Pony Express debuts 1860
On this day in 1860, the first Pony Express mail, traveling by horse and rider relay teams, simultaneously leaves St. Joseph, Missouri, and Sacramento, California. Ten days later, on April 13, the westbound rider and mail packet completed the approximately 1,800-mile journey and arrived in Sacramento, beating the eastbound packet’s arrival in St. Joseph by two days and setting a new standard for speedy mail delivery. Although ultimately short-lived and unprofitable, the Pony Express captivated America’s imagination and helped win federal aid for a more economical overland postal system. It also contributed to the economy of the towns on its route and served the mail-service needs of the American West in the days before the telegraph or an efficient transcontinental railroad.
The Pony Express debuted at a time before radios and telephones, when California, which achieved statehood in 1850, was still largely cut off from the eastern part of the country. Letters sent from New York to the West Coast traveled by ship, which typically took at least a month, or by stagecoach on the recently established Butterfield Express overland route, which could take from three weeks to many months to arrive. Compared to the snail’s pace of the existing delivery methods, the Pony Express’ average delivery time of 10 days seemed like lightning speed.
The Pony Express Company, the brainchild of William H. Russell, William Bradford Waddell and Alexander Majors, owners of a freight business, was set up over 150 relay stations along a pioneer trail across the present-day states of Missouri, Kansas, Nebraska, Wyoming, Colorado, Utah, Nevada and California. Riders, who were paid approximately $25 per week and carried loads estimated at up to 20 pounds of mail, were changed every 75 to 100 miles, with horses switched out every 10 to 15 miles. Among the riders was the legendary frontiersman and showman William “Buffalo Bill” Cody (1846-1917), who reportedly signed on with the Pony Express at age 14. The company’s riders set their fastest time with Lincoln’s inaugural address, which was delivered in just less than eight days.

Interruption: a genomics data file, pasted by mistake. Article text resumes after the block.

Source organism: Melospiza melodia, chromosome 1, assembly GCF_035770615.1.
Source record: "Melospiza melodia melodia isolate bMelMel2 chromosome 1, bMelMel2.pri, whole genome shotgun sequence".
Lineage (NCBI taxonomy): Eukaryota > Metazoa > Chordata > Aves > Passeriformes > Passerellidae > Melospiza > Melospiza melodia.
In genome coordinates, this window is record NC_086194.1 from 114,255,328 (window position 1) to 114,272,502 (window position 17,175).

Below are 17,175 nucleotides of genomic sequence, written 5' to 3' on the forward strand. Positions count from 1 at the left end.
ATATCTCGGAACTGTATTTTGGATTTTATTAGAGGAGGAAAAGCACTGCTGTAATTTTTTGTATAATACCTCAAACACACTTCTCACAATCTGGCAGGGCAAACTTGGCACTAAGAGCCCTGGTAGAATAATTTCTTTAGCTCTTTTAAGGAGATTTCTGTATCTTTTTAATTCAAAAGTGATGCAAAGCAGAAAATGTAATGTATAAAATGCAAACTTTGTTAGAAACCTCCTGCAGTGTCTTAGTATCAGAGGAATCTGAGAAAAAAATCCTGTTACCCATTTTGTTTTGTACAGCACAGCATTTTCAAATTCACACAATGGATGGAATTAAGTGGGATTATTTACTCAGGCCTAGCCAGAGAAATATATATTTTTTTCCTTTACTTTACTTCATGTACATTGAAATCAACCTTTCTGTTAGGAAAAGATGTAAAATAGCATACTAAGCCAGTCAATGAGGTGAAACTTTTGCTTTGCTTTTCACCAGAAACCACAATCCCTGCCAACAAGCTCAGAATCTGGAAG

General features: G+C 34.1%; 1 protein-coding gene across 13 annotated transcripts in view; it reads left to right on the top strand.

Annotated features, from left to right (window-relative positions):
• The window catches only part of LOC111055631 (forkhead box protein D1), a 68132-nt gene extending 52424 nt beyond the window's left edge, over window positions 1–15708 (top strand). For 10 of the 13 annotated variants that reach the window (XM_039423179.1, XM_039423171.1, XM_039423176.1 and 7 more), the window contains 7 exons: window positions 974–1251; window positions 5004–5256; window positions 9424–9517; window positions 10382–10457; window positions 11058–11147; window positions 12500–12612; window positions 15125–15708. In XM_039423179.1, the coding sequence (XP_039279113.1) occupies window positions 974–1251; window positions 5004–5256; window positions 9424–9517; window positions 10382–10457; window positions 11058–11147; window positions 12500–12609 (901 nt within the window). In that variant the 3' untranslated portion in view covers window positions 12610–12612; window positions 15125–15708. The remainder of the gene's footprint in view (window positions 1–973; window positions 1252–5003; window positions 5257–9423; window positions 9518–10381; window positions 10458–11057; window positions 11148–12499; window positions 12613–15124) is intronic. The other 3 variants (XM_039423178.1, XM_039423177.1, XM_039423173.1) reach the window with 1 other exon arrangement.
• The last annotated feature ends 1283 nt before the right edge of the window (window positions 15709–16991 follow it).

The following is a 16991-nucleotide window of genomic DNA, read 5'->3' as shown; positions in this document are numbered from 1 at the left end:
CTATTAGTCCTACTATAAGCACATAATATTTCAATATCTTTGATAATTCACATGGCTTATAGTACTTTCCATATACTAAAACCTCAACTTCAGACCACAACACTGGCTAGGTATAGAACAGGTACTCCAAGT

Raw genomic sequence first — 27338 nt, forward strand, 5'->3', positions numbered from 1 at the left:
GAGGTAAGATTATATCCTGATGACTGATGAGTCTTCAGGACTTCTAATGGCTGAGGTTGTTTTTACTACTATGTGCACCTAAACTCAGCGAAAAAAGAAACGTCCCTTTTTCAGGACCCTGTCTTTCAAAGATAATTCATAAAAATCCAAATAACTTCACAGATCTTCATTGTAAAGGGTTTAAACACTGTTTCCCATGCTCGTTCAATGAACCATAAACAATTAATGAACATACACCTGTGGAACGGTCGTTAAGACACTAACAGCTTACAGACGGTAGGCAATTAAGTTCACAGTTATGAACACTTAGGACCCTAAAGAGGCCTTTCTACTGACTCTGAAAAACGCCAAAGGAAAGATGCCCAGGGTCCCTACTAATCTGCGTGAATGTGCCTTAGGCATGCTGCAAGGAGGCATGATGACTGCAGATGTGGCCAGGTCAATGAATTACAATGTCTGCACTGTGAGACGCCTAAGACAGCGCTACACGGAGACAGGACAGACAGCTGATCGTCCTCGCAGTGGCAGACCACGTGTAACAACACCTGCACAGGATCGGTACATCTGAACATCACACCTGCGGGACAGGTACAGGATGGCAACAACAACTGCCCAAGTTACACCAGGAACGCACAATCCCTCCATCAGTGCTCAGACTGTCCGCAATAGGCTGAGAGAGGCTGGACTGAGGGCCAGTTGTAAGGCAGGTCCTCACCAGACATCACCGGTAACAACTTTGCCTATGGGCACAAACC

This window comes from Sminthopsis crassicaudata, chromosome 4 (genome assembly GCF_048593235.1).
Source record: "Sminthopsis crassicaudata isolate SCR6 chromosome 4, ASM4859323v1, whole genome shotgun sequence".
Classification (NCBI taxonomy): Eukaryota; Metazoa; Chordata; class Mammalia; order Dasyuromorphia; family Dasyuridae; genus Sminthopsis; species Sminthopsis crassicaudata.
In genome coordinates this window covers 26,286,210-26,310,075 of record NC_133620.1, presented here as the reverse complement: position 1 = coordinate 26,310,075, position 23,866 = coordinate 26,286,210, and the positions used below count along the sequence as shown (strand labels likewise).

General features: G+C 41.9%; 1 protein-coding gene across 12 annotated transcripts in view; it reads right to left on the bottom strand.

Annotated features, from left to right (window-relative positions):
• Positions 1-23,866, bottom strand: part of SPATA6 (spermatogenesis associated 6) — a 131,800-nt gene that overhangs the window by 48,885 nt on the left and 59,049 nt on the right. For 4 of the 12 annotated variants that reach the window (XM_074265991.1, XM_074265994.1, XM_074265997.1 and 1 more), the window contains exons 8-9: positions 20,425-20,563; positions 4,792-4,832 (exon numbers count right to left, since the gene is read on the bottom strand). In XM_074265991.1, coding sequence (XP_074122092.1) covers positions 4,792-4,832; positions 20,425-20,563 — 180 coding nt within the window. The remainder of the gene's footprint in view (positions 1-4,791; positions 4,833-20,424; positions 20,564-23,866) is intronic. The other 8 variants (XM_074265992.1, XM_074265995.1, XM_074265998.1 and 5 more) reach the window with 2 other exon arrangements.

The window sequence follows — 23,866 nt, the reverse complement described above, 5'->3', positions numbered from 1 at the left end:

The initial cost of Pony Express delivery was $5 for every half-ounce of mail. The company began as a private enterprise and its owners hoped to gain a profitable delivery contract from the U.S. government, but that never happened. With the advent of the first transcontinental telegraph line in October 1861, the Pony Express ceased operations. However, the legend of the lone Pony Express rider galloping across the Old West frontier to deliver the mail lives on today.
(More Events on This Day in History)
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- 1865 Confederate capital of Richmond is captured
- 1948 Truman signs Foreign Assistance Act
- 1882 Jesse James is murdered
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- 1882 Jesse James shot in the back
- 1936 Bruno Hauptmann executed
- 1948 Truman signs Marshall Plan
- 1996 Ron Brown killed in plane crash
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- 1978 Annie Hall beats out Star Wars for Best Picture
- 1955 ACLU says it will contest obscenity of HOWL
- 1948 The Louisiana Hayride radio program premieres on KWKH-AM Shreveport
- 1817 Texas Ranger “Big Foot” Wallace born
- 1948 President Harry Truman signs Marshall Plan
- 1988 Lemieux wins NHL scoring title, stops Gretzky streak
- 1969 Nixon administration will “Vietnamize” the war
- 1972 Nixon orders response to North Vietnamese invasion
World War I
- 1918 Ferdinand Foch becomes supreme Allied commander
World War II
- 1942 Japanese launch major offensive against Bataan